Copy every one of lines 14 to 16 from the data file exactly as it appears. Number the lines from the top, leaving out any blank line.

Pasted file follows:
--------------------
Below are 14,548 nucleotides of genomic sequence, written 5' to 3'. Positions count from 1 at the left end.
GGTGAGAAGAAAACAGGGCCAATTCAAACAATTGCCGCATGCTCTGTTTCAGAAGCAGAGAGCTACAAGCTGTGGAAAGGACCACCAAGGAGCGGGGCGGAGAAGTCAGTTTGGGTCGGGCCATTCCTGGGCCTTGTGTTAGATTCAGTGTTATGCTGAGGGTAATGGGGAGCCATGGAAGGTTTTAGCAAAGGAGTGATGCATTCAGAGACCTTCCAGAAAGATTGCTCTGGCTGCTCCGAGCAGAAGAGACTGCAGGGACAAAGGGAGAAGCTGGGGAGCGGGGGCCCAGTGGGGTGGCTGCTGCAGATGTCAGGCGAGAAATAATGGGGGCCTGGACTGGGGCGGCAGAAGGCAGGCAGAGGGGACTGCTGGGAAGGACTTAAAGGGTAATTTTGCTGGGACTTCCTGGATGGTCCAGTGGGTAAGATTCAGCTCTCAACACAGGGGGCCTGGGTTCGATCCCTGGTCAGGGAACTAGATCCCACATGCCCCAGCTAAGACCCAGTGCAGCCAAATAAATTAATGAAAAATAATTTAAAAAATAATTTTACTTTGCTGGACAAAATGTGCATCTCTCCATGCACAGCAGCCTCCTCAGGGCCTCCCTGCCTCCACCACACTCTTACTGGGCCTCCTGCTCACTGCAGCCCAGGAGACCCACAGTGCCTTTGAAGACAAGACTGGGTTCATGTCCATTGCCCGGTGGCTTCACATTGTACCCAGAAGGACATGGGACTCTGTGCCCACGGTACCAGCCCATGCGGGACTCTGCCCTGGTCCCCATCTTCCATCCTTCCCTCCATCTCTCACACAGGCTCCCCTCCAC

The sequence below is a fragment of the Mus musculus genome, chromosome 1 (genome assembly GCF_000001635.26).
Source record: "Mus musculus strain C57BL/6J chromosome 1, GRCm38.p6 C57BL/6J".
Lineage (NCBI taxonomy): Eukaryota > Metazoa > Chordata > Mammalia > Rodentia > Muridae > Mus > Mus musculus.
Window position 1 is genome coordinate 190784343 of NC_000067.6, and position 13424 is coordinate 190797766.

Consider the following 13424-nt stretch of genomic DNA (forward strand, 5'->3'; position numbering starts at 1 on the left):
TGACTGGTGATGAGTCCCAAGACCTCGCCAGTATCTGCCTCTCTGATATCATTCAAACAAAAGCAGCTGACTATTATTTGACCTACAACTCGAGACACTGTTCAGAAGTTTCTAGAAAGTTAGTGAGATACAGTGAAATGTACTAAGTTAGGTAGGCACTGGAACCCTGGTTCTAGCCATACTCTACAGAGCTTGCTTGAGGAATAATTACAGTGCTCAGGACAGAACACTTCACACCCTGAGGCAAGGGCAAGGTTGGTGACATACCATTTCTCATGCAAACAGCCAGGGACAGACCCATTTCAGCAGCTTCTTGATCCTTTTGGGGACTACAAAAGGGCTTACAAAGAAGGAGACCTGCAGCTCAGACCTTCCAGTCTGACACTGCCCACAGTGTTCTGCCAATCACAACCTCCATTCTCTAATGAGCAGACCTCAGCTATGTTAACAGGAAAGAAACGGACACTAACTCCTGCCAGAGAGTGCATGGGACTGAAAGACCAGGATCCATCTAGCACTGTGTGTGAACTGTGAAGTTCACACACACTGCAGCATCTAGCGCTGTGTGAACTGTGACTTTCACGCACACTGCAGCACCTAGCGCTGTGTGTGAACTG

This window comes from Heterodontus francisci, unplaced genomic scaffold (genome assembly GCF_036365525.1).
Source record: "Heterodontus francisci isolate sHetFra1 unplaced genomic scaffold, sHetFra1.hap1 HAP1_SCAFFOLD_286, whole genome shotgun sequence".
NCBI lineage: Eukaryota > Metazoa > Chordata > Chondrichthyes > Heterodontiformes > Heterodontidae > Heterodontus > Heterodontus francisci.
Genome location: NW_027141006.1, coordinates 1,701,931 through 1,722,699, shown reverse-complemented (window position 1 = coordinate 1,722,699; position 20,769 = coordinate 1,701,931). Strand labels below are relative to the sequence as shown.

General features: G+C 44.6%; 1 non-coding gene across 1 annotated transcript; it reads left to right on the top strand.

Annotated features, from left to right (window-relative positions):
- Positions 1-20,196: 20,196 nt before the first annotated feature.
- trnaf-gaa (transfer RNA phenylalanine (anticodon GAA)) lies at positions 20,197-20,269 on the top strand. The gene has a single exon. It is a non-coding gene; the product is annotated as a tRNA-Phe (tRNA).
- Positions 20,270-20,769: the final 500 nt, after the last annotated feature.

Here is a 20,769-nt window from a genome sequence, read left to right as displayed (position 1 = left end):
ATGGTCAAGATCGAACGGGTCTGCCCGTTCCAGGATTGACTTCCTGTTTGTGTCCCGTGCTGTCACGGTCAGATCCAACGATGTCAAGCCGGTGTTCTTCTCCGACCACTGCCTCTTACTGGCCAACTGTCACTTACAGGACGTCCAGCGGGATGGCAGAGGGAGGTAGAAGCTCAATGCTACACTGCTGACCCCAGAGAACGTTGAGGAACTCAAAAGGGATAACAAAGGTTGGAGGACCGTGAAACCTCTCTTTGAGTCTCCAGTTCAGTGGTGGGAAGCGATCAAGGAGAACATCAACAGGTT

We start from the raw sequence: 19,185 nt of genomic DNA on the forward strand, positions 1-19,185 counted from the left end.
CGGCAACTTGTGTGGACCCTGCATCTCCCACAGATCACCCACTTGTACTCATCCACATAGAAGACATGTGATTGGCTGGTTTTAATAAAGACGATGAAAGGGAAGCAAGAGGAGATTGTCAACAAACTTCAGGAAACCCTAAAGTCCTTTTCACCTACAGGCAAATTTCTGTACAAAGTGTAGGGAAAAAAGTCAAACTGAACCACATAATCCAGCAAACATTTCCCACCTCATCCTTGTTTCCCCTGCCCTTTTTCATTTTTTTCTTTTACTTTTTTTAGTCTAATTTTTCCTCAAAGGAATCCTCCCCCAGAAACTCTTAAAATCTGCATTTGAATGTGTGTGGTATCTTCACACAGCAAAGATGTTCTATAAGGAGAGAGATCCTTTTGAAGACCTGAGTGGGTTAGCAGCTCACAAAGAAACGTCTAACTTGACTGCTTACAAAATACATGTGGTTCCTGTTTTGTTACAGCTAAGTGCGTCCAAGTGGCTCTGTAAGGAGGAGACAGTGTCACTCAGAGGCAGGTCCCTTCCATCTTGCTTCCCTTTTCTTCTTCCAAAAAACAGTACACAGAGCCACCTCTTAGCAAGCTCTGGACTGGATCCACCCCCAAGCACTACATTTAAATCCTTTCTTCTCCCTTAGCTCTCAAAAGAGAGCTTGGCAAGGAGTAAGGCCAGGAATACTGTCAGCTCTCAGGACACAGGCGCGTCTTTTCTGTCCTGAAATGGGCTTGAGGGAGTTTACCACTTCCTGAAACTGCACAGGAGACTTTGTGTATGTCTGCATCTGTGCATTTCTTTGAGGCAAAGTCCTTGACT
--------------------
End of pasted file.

Annotated features, from left to right (window-relative positions):
- Positions 1-20,196: 20,196 nt before the first annotated feature.
- trnaf-gaa (transfer RNA phenylalanine (anticodon GAA)) lies at positions 20,197-20,269 on the top strand. The gene has a single exon. It is a non-coding gene; the product is annotated as a tRNA-Phe (tRNA).